As the winter vomiting bug ‘top a million’ cases, could you be at risk?

If the latest figures released today from the Health Protection Agency are anything to go by, this year has seen a sharp rise in reported cases of the winter vomiting bug. Figures released in England and Wales have topped a million, with 3,538 lab-confirmed cases up to 16 December – but for that it is estimated that at least another 288 go unreported. And there is more bad news as this figure is a whopping 83% higher than at this stage last year. In 2011 there were 1,934 cases reported at this time of year. In addition, there were 70 hospital outbreaks in the two weeks up to December 23rd, compared with 61 in the previous fortnight.

The outbreak of the winter vomiting bug has also started earlier this year compared to last year, with cases being reported in December rather than January. John Harris, an expert in norovirus from the HPA said: “The number of laboratory confirmed cases has risen once again as it appears that we have seen the rise in cases that usually begins in January start a little earlier than we normally expect. Norovirus is very contagious, and very unpleasant.” This is a pattern that has been replicated throughout Europe.

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The winter vomiting bug or norovirus is a highly contagious short-term illness that causes severe vomiting and diarrhoea. It is easily spread through contact with infected surfaces or objects, contact with an infected person, or by consuming contaminated food or water. The virus is unpredictable and no two outbreak years are ever the same. The HPA stress that the rise in cases could simply be down to the fact there was an earlier peak in cases – or that figures will be higher overall this year.

The norovirus “year” – the date from which experts start to count cases – begins in July and runs to the following June. Laboratory confirmed reports represent a small proportion of the actual number of cases because most people do not see a doctor – and therefore their case is not recorded.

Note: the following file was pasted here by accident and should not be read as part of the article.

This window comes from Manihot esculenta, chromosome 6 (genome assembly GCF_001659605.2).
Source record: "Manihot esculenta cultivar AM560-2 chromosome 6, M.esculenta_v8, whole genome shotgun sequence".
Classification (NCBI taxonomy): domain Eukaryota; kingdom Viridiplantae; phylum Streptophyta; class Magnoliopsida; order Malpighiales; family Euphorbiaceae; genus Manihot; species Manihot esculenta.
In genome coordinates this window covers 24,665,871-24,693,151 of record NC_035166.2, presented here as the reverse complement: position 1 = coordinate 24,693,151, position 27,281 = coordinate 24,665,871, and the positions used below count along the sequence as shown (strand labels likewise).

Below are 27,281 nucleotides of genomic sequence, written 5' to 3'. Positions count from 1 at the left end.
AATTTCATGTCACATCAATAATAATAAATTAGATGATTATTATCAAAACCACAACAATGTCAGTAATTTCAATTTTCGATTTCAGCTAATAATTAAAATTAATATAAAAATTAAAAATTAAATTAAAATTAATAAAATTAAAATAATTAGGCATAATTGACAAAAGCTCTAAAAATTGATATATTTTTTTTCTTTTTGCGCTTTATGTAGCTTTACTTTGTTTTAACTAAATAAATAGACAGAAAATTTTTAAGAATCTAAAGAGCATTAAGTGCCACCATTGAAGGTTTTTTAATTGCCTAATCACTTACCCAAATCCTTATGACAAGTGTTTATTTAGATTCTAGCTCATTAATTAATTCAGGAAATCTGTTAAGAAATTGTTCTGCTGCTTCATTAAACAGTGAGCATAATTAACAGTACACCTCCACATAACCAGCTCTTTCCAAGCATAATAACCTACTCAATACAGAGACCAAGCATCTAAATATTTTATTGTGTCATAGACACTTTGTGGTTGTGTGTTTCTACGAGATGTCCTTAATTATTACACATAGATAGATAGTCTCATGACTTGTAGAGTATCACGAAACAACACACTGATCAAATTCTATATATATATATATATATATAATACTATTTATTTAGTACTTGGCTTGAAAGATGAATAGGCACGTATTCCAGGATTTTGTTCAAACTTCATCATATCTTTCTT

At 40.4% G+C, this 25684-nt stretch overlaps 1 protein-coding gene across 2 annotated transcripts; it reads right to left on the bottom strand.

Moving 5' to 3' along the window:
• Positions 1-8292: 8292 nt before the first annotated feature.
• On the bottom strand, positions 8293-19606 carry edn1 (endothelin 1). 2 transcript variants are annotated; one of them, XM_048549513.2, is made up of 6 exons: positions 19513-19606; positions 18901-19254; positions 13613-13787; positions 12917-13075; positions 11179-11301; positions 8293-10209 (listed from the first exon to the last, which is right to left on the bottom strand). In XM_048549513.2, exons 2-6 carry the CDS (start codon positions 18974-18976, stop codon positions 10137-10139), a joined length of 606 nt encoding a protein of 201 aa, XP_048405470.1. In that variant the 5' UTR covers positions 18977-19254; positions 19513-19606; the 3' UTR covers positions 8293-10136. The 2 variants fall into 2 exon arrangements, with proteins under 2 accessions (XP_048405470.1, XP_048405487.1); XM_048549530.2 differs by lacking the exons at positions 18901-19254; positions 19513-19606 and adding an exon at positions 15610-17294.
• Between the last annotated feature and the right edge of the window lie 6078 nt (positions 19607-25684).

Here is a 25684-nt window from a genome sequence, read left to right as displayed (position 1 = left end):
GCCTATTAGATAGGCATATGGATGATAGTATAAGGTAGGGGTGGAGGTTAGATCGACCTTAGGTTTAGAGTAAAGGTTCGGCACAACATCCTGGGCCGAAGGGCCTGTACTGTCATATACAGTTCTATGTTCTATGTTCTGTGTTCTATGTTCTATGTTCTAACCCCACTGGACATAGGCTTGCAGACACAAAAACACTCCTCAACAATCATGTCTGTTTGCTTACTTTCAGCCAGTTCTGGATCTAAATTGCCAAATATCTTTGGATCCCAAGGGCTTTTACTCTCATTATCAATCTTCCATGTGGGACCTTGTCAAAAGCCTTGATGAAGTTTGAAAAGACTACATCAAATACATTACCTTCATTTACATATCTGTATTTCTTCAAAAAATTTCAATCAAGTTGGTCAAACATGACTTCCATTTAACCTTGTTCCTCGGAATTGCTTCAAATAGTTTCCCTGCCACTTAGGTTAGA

He said the best way to prevent the spread of the disease was to wash hands and stay away from hospitals, schools and care homes if unwell because closed environments were particularly prone to outbreaks “which can cause severe disruption”.

A Department of Health spokeswoman said: “The NHS is well prepared for the winter. No A&Es have had to close so far this winter and we are providing additional funding to the NHS to help it cope with the added pressure that the winter brings. Our weekly published figures show the number of beds closed across the NHS due to norovirus symptoms is around 2.4%. This compares to 2.9% of beds that were closed during the peak of norovirus cases last winter.”

If you have a family member or friend who is suffering from the norovirus, make sure they are comfortable but remember that here is no specific treatment for norovirus illness, and you will have to let the illness run its course. Stay at home and drink plenty of fluids to avoid dehydration. That means regular sips of water or fruit juice, even they are feeling sick. Adults can take rehydration drinks and anti-diarrhoea medicines available from pharmacies. Anti-diarrhoea medicines are not suitable for children.

To avoid infecting other people, wash your hands regularly. Stay at home for 48 hours after the last sign of symptoms, and do not prepare food for others for three days after the last sign of symptoms.

The vast majority of those infected make a full recovery within two days. But particular care must be taken with the very young and older people who catch norovirus, as they are at higher risk of dehydration. The very young and the elderly may need a hospital visit. Typically the virus should run its course in 48 hours.

Source: BBC News

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